In my post about things that make a job good, we look at the bigger picture — and the personal nature of defining good for yourself. But that leaves an important question still unanswered: Besides salary and benefits, what kinds of things should you actually look for in a job?
So let’s make a list of those key job qualities
This list isn’t meant to be comprehensive by any means. But I do hope you find at least a few key things to look for in a job when deciding if that job is right for you.
- Boss who respects you.
- Coworkers you truly like and who have your back.
- Knowing your work is appreciated.
- Feeling that your job matters.
- Chance to use skills that you enjoy.
- Opportunity to grow and learn as much as you want.
- Environment that you feel good in.
- Your creativity is welcome and put to good use.
- Opportunity to move ahead, but no judgment if you’re happy as is.
- Understanding and support during tough personal times.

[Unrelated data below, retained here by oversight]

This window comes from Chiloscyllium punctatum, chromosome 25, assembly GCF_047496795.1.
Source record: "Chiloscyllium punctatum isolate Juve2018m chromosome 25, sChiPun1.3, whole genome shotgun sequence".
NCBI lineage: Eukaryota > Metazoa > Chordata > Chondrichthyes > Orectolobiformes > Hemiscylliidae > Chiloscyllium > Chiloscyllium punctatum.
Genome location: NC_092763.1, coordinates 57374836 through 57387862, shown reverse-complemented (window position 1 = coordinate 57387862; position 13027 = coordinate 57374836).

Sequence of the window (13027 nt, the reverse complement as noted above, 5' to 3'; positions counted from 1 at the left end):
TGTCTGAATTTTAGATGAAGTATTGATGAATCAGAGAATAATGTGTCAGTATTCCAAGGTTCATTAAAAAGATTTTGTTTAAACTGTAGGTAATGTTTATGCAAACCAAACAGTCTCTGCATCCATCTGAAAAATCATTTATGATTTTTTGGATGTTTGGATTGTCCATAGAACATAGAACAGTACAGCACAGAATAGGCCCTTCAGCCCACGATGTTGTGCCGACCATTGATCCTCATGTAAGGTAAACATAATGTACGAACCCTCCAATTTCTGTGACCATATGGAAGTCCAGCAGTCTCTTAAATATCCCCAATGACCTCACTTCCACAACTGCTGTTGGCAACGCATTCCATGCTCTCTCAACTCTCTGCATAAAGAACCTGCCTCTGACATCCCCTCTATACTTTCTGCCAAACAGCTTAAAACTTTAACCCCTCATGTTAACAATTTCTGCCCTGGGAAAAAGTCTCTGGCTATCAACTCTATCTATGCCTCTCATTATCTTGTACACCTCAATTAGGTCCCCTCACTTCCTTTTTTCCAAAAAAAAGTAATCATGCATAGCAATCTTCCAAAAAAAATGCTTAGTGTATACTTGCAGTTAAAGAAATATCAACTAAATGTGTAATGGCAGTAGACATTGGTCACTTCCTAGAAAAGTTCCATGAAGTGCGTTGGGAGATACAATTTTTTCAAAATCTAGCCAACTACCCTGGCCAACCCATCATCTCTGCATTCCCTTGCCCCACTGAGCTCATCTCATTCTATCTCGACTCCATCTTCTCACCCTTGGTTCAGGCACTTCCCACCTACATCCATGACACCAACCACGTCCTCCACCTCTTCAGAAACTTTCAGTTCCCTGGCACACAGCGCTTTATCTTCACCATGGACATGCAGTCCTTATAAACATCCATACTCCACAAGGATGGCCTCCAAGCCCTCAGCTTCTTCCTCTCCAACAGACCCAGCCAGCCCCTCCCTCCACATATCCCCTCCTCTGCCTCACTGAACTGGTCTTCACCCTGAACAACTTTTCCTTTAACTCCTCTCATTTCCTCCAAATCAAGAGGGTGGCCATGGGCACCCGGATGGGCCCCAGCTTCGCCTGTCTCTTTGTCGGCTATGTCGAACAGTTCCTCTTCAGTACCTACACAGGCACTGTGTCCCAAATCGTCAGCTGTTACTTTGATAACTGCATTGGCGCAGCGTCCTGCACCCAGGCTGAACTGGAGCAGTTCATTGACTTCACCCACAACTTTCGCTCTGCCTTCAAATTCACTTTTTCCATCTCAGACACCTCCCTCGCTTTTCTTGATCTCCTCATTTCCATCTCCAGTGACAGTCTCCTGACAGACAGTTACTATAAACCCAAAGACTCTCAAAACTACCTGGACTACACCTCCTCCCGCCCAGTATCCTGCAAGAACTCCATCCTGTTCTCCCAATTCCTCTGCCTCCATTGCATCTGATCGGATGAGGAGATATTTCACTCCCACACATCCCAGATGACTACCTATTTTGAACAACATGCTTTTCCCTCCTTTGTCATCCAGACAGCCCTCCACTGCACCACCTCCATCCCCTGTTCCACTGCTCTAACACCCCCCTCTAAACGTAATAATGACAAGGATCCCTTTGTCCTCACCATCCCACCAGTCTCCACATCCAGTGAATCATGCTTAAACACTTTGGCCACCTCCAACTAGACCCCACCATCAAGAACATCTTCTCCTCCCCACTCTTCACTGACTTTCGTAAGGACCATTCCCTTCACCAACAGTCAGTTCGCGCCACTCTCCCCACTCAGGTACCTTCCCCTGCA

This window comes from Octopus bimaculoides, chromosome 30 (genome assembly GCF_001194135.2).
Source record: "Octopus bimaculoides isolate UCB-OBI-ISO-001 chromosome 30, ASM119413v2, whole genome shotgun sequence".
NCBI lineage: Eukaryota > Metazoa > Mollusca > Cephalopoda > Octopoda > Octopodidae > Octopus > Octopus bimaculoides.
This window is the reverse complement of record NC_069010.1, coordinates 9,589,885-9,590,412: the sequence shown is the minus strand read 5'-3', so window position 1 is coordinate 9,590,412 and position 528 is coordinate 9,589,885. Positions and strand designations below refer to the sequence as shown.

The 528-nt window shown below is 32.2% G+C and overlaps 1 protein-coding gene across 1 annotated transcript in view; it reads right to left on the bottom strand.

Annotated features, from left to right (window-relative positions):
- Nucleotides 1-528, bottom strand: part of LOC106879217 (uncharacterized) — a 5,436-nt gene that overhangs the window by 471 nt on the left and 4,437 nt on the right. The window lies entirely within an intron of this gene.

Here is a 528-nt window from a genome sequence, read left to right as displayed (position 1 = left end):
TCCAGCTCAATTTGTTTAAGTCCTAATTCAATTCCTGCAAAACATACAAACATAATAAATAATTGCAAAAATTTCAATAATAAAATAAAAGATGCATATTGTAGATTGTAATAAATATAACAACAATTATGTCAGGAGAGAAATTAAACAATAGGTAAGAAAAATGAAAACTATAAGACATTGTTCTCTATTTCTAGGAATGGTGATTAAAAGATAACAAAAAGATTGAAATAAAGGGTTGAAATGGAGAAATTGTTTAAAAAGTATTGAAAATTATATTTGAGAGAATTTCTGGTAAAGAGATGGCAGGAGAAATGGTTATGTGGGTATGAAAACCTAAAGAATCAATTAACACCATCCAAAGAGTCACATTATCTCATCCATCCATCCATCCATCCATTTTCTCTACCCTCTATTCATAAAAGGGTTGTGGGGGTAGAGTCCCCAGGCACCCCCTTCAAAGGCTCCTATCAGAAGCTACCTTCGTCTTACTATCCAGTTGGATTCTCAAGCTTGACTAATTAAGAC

- Acknowledgment and rewards for your contributions.
- And, for whatever reason, you look forward to the next workday.
What do all these things have in common? They’re human-centered, putting human needs and satisfaction high on the company (and management) agenda. The work still gets done, but the employee feels good about the job — and about themselves. And that’s a real win-win.
In constructing the list, I turned to my own personal experiences working in a variety of jobs and fields. And I pulled from things clients and readers have told me over the years. But sometimes the reason is as simple as knowing you make people smile … and that’s enough.
So what else do YOU look for in a job?
One of the first steps in any job search is figuring out what YOU want and need. General lists are great, but how do you tailor it to you and your needs? If you love a job, what specific job qualities work for you? And also, what things don’t work?
Emphasize the skills you want to use again on your resume.
And it’s ok to leave off things you hate altogether!
But maybe you still haven’t found any job that feels right. If that’s the case, take the time to really think about it, so you don’t repeat your mistakes. What would that ideal job look like — and feel like? Really think through the aspects of your day and what you’d like it to be.
More posts to help